13 an oral request in keeping with your decision of 10 May 2007. I'm
14 referring to paragraphs 11 and 12 to allow Mr. Praljak to put questions to
15 the witness himself, and I'm basing this request on the fact that the
16 topics in question were -- have been studied by General Praljak after the
17 war. He was in charge of the research of that particular topic, the topic
18 of prisoners of war and victims in various locations in
19 Bosnia-Herzegovina. He has collected all the publicly available
20 information. He analysed that information, and he has published the
21 information in a booklet that was published in 2006.
22 I believe that he possesses a lot of knowledge about the topic,
23 which makes him competent in terms of the definition of extraordinary
24 circumstances that is referred to in the decision that was passed on the
25 10th of May, 2007.
1 JUDGE ANTONETTI: [Interpretation] What is the title of this
3 MR. KOVACIC: [Interpretation] The title of the booklet -- you have
4 it, Your Honours, before you. "Croatian victims during the war in
5 Bosnia-Herzegovina," which provides an overview of various locations and
6 events, and the booklet is based on the existing literature.
7 I would kindly ask the usher to -- [In English] Usher. I gave it
8 to him. Okay. You will find -- you will find that book enclosed,
9 Your Honour. Earlier we have used some similar material which was then
10 only the draft.
11 JUDGE ANTONETTI: [Interpretation] Mr. Stringer.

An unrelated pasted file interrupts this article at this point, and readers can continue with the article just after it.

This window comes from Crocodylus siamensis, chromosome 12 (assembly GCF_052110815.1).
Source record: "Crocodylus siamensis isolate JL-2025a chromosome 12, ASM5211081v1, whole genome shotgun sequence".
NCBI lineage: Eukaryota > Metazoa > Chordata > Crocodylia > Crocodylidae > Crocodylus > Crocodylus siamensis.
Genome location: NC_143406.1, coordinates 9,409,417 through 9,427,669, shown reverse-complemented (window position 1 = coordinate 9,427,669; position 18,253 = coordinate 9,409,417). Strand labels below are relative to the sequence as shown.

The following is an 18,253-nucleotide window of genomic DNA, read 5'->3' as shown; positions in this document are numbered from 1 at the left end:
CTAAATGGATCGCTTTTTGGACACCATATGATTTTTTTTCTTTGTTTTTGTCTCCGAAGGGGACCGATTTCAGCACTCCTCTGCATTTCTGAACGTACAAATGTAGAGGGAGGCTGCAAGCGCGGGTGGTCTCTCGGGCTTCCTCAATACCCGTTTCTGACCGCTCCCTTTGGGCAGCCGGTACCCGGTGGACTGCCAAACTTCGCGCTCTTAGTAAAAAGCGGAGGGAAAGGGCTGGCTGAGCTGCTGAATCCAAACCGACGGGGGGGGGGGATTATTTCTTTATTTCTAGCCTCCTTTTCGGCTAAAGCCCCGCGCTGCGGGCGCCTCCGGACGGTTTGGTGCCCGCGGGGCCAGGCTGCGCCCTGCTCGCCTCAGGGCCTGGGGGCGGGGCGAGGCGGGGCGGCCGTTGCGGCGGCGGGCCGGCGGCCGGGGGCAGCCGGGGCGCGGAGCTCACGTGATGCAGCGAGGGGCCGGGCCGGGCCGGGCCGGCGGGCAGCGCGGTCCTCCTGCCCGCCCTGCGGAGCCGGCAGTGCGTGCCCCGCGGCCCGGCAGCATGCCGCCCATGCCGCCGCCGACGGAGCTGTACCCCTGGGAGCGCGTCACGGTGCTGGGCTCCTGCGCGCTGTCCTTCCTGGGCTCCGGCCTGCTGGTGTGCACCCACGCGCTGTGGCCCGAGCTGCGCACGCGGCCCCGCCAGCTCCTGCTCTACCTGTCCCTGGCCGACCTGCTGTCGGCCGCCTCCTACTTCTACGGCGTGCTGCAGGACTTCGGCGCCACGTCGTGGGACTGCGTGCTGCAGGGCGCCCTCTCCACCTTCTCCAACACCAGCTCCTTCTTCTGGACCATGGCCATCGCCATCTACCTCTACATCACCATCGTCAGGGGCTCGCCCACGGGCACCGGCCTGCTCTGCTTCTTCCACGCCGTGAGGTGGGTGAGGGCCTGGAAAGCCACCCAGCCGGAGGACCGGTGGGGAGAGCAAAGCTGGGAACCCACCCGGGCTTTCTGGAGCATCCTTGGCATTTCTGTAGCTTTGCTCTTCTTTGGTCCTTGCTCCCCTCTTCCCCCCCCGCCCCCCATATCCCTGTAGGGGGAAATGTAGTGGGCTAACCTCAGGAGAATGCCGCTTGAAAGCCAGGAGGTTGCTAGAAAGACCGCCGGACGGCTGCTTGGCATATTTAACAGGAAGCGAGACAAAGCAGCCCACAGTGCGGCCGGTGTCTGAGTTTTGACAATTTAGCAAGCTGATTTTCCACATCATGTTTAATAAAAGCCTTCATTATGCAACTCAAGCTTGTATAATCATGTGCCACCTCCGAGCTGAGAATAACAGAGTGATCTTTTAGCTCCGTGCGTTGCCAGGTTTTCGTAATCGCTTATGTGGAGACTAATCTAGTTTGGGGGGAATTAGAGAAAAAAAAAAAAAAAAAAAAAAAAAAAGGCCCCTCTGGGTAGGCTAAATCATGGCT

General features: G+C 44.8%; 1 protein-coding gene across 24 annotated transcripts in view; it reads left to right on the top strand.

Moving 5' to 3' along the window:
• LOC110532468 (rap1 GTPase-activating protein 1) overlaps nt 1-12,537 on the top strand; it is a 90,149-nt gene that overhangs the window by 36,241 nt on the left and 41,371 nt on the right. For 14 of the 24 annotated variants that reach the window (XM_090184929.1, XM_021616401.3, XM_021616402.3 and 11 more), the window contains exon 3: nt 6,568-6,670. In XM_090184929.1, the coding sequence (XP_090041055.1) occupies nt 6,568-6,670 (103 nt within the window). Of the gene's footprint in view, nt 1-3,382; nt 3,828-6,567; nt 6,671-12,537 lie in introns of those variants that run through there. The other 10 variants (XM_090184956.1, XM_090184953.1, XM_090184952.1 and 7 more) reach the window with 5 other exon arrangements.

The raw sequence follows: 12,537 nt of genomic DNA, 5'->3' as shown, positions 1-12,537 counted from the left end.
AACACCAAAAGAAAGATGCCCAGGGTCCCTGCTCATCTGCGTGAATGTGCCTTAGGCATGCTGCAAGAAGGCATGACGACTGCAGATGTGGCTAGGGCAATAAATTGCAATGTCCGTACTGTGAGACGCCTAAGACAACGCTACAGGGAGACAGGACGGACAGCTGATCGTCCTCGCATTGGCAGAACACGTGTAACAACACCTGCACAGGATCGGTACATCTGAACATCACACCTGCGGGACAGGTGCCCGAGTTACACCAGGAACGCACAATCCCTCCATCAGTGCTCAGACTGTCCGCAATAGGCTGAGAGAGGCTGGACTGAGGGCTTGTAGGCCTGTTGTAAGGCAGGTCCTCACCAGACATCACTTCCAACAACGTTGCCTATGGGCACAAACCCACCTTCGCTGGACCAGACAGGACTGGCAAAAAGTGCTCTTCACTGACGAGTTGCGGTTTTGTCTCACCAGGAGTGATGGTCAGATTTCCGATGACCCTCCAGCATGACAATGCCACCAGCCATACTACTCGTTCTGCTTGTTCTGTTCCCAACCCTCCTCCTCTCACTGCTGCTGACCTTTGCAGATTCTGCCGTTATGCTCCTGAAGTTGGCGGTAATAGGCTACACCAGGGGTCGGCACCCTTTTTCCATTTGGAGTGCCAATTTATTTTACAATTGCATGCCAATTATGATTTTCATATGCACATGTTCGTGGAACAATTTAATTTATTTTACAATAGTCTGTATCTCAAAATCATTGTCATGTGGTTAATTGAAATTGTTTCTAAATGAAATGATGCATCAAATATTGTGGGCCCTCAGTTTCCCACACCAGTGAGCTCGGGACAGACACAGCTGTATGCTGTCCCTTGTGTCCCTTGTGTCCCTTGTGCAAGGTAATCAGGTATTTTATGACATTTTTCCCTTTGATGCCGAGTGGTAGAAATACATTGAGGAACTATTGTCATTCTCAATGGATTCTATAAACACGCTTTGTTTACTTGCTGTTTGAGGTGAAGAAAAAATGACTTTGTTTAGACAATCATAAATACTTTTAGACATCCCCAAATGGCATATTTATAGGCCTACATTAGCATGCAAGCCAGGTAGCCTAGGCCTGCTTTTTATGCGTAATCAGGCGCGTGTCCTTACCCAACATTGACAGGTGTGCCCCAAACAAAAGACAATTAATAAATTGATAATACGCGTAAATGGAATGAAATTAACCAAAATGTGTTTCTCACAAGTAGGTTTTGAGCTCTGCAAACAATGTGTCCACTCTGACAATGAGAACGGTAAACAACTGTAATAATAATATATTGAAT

12 MR. STRINGER: Thank you, Mr. President. I have two objections.
13 The first is that in our view this subject matter and this witness do not
14 fall within any of the exceptions identified by the Trial Chamber in its
15 ruling. There's nothing particularly exceptional about this topic, and
16 particularly in view of the fact that it may be something that the General
17 has studied or any of us has possibly studied. It doesn't fall within the
18 terms of the Trial Chamber's order, certainly not the sort of military
19 expertise, military aspects that the Trial Chamber has allowed
20 General Praljak to conduct examinations on in the past.
21 Secondly, I've got a book here for which I don't have a
22 translation. I see that it is largely maps, but it's not just maps. It's
23 a lot of other things, including photographs, diagrams, commentary for
24 which I do not have a translation, and that's another basis for the
1 So it's our submission that this is not a situation which
2 Mr. Praljak, especially in view of the fact that he's got such competent
3 counsel, needs to himself conduct the cross-examination.
4 MR. KOVACIC: [Interpretation] Your Honours --